Effects of personality disorder on outcome in short-term group therapy for bulimia nervosa
Dale Wendy Sokoloff (1990)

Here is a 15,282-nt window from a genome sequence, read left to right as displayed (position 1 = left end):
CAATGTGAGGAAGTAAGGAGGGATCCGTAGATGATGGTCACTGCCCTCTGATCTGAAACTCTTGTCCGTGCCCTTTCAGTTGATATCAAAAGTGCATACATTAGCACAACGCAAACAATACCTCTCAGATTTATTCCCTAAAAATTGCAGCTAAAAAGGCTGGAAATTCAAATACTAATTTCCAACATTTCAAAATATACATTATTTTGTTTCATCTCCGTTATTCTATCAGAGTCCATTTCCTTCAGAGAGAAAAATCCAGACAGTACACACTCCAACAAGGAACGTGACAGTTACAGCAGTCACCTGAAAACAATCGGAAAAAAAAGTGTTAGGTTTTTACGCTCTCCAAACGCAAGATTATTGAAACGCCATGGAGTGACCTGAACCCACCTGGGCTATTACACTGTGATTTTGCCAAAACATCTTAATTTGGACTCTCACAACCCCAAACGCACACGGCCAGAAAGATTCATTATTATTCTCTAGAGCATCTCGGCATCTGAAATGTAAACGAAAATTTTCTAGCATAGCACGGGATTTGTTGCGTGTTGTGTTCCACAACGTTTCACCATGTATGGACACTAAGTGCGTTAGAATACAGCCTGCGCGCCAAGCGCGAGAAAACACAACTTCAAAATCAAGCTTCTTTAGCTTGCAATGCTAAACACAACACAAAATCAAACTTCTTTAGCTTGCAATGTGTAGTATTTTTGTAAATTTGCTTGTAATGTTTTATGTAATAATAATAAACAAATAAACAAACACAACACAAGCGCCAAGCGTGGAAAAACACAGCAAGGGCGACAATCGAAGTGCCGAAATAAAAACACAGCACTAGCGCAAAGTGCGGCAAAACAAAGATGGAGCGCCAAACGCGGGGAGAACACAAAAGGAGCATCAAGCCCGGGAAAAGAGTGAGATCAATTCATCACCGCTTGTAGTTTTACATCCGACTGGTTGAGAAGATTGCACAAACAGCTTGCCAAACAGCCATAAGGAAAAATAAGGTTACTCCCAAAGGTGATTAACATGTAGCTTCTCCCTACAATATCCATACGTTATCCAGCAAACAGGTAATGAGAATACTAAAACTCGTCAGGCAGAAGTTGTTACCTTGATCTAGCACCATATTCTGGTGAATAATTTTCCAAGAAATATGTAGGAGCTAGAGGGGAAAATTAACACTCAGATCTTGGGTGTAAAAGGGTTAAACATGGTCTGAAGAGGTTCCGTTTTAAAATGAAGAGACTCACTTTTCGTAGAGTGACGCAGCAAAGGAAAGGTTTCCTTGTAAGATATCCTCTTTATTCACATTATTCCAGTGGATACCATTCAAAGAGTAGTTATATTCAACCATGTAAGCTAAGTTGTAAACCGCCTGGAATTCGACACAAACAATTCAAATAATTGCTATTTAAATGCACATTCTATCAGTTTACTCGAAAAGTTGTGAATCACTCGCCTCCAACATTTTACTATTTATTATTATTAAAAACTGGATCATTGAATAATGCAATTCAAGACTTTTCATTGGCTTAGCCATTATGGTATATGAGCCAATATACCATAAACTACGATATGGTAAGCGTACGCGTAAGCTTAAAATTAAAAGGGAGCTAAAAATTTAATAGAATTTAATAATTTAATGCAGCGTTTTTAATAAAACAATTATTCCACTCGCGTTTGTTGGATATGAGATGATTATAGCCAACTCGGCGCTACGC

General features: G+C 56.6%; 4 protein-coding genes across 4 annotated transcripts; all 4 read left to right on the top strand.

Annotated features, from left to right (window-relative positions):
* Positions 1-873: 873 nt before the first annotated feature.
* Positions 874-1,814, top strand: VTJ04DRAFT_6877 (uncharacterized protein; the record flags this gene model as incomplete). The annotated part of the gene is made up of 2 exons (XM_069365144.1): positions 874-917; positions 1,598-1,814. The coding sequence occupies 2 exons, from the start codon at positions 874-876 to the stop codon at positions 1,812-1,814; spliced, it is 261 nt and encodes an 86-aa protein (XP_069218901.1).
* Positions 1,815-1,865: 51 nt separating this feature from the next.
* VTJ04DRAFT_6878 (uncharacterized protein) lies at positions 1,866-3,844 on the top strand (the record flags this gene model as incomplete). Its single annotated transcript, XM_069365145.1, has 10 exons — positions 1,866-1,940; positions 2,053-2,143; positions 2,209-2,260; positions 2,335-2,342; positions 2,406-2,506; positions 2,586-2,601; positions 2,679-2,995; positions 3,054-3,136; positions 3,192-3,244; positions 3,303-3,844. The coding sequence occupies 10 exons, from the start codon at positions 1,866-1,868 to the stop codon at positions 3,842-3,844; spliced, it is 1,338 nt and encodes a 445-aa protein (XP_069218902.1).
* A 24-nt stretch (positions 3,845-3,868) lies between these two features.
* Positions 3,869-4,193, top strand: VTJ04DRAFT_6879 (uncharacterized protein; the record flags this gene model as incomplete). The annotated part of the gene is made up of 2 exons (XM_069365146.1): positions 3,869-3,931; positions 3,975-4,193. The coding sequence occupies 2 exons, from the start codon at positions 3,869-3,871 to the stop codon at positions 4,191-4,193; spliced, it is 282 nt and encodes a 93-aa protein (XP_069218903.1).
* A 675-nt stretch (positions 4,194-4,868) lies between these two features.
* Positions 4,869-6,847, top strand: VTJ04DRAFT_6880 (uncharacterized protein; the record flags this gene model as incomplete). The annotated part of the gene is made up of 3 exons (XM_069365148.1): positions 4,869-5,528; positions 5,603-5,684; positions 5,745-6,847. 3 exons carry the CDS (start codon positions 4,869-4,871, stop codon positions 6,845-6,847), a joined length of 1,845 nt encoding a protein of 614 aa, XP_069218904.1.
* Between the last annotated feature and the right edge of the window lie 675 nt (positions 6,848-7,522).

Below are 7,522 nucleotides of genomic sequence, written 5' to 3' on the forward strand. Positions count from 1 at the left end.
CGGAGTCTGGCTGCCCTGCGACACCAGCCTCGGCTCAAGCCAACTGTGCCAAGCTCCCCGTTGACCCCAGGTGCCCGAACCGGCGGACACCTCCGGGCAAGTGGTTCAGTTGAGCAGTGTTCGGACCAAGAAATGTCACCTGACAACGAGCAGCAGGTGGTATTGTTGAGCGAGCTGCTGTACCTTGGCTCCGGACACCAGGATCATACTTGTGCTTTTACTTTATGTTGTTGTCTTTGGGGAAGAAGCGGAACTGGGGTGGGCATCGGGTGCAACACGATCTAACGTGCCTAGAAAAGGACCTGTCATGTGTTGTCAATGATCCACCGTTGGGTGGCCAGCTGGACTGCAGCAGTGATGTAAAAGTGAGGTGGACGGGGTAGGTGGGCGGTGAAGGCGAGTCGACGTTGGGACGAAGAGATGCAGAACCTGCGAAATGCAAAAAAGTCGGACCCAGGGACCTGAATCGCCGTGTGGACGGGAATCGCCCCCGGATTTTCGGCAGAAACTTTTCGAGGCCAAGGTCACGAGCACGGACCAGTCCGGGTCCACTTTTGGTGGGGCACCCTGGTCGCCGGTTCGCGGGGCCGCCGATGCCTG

This dissertation explored the relationship between personality functioning and outcome in a short-term group therapy for bulimia nervosa. The study was designed to test the hypothesis that personality disordered bulimic subjects would have a poorer outcome following a twelve-week group therapy intervention than non-personality disordered subjects. Forty-five female outpatients meeting DSM-III-R criteria for bulimia nervosa were assigned to one of eight consecutive groups. All of these subjects were found to meet criteria for personality disorder on clinician ratings and MCMI scores, with over 60% in the severe range. As expected, limited efficacy was found for the group intervention. Significant improvement at post-treatment was found for depression, ineffectiveness, and number of vomiting-free days per week. A factor analysis of the MCMI produced four oblique factors: Psychological Maladjustment, Extroverted Acting Out, Somatization, and Paranoia. Psychological Maladjustment and Somatization were shown to have a strong relationship to the psychological variables associated with bulimia nervosa. Somatization was found to contribute to less change in loneliness and ineffectiveness. Extroverted Acting Out was related to lower levels of reported loneliness, ineffectiveness, and interpersonal distrust overall and contributed to less change in depression and perfectionism. Extroverted Acting Out was also associated with a greater propensity for change, in both positive and negative directions, in purge-free days, particularly in regard to vomiting. Follow-up interviews were conducted with 14 subjects who completed treatment to assess personal experience of outcome. Subjects reported notable improvement in mood and self-esteem, in conjunction with a greater sense of control over binge/purge behavior, although frequency of bulimic episodes was largely unchanged. Minimal improvement in social adjustment was reported. The subjects identified group process variables as the most helpful aspects of the treatment. Cognitive-behavioral interventions were experienced as less salient to change. Overall, the findings suggest that short-term group therapy is a less effective treatment for personality disordered patients than has been previously demonstrated with other bulimic patients. Treatment interventions aimed principally at bulimic symptoms are less effective with personality disordered patients than interventions aimed specifically at personality development. It is concluded that a process oriented group treatment is useful for these patients in reducing depression, enhancing self-esteem, and promoting a connection to further treatment.